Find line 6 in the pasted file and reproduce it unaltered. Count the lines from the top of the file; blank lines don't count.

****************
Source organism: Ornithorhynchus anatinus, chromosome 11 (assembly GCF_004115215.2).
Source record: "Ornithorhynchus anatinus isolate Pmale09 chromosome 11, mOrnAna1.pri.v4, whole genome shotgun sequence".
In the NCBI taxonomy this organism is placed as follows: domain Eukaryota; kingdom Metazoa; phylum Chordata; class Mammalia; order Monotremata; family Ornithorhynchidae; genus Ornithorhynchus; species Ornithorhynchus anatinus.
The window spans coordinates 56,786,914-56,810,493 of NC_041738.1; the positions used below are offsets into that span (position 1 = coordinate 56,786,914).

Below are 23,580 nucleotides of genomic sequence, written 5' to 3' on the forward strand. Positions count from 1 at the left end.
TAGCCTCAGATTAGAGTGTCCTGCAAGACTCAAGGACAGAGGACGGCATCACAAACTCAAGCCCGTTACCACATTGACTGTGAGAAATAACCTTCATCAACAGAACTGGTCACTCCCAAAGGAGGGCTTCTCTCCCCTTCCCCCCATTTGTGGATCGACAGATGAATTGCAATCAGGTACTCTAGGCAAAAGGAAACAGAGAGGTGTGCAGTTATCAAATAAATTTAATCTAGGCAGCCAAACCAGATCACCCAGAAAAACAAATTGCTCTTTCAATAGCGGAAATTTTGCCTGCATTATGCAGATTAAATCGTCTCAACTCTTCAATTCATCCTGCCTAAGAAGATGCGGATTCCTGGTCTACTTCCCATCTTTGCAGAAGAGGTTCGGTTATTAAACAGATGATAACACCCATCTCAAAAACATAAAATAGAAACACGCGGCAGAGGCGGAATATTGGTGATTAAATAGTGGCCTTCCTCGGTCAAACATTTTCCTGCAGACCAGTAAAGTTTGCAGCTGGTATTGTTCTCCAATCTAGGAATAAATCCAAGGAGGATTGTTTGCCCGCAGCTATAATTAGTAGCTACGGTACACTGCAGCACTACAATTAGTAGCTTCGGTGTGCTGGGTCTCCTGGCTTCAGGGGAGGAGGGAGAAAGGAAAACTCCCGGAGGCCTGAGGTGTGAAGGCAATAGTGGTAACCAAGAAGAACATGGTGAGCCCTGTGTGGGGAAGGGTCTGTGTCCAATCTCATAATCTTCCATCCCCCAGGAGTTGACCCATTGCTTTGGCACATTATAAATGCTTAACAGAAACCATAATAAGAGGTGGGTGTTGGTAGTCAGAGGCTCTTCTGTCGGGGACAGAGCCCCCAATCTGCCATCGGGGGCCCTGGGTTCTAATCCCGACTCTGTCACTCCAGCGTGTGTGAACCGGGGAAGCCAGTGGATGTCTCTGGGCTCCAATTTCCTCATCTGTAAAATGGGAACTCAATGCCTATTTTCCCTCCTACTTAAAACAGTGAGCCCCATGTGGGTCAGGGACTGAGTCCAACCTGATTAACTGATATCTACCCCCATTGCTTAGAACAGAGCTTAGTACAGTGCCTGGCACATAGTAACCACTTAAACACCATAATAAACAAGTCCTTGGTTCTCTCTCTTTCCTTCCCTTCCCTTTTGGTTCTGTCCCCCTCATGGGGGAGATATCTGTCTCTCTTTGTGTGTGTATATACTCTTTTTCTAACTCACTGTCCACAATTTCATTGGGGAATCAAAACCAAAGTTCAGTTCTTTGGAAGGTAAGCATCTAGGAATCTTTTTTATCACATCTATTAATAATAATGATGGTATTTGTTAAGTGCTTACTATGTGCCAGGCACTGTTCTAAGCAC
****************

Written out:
TAGCCTCAGATTAGAGTGTCCTGCAAGACTCAAGGACAGAGGACGGCATCACAAACTCAAGCCCGTTACCACATTGACTGTGAGAAATAACCTTCATCAACAGAACTGGTCACTCCCAAAGGAGGGCTTCTCTCCCCTTCCCCCCATTTGTGGATCGACAGATGAATTGCAATCAGGTACTCTAGGCAAAAGGAAACAGAGAGGTGTGCAGTTATCAAATAAATTTAATCTAGGCAGCCAAACCAGATCACCCAGAAAAACAAATTGCTCTTTCAATAGCGGAAATTTTGCCTGCATTATGCAGATTAAATCGTCTCAACTCTTCAATTCATCCTGCCTAAGAAGATGCGGATTCCTGGTCTACTTCCCATCTTTGCAGAAGAGGTTCGGTTATTAAACAGATGATAACACCCATCTCAAAAACATAAAATAGAAACACGCGGCAGAGGCGGAATATTGGTGATTAAATAGTGGCCTTCCTCGGTCAAACATTTTCCTGCAGACCAGTAAAGTTTGCAGCTGGTATTGTTCTCCAATCTAGGAATAAATCCAAGGAGGATTGTTTGCCCGCAGCTATAATTAGTAGCTACGGTACACTGCAGCACTACAATTAGTAGCTTCGGTGTGCTGGGTCTCCTGGCTTCAGGGGAGGAGGGAGAAAGGAAAACTCCCGGAGGCCTGAGGTGTGAAGGCAATAGTGGTAACCAAGAAGAACATGGTGAGCCCTGTGTGGGGAAGGGTCTGTGTCCAATCTCATAATCTTCCATCCCCCAGGAGTTGACCCATTGCTTTGGCACATTATAAATGCTTAACAGAAACCATAATAAGAGGTGGGTGTTGGTAGTCAGAGGCTCTTCTGTCGGGGACAGAGCCCCCAATCTGCCATCGGGGGCCCTGGGTTCTAATCCCGACTCTGTCACTCCAGCGTGTGTGAACCGGGGAAGCCAGTGGATGTCTCTGGGCTCCAATTTCCTCATCTGTAAAATGGGAACTCAATGCCTATTTTCCCTCCTACTTAAAACAGTGAGCCCCATGTGGGTCAGGGACTGAGTCCAACCTGATTAACTGATATCTACCCCCATTGCTTAGAACAGAGCTTAGTACAGTGCCTGGCACATAGTAACCACTTAAACACCATAATAAACAAGTCCTTGGTTCTCTCTCTTTCCTTCCCTTCCCTTTTGGTTCTGTCCCCCTCATGGGGGAGATATCTGTCTCTCTTTGTGTGTGTATATACTCTTTTTCTAACTCACTGTCCACAATTTCATTGGGGAATCAAAACCAAAGTTCAGTTCTTTGGAAGGTAAGCATCTAGGAATCTTTTTTATCACATCTATTAATAATAATGATGGTATTTGTTAAGTGCTTACTATGTGCCAGGCACTGTTCTAAGCAC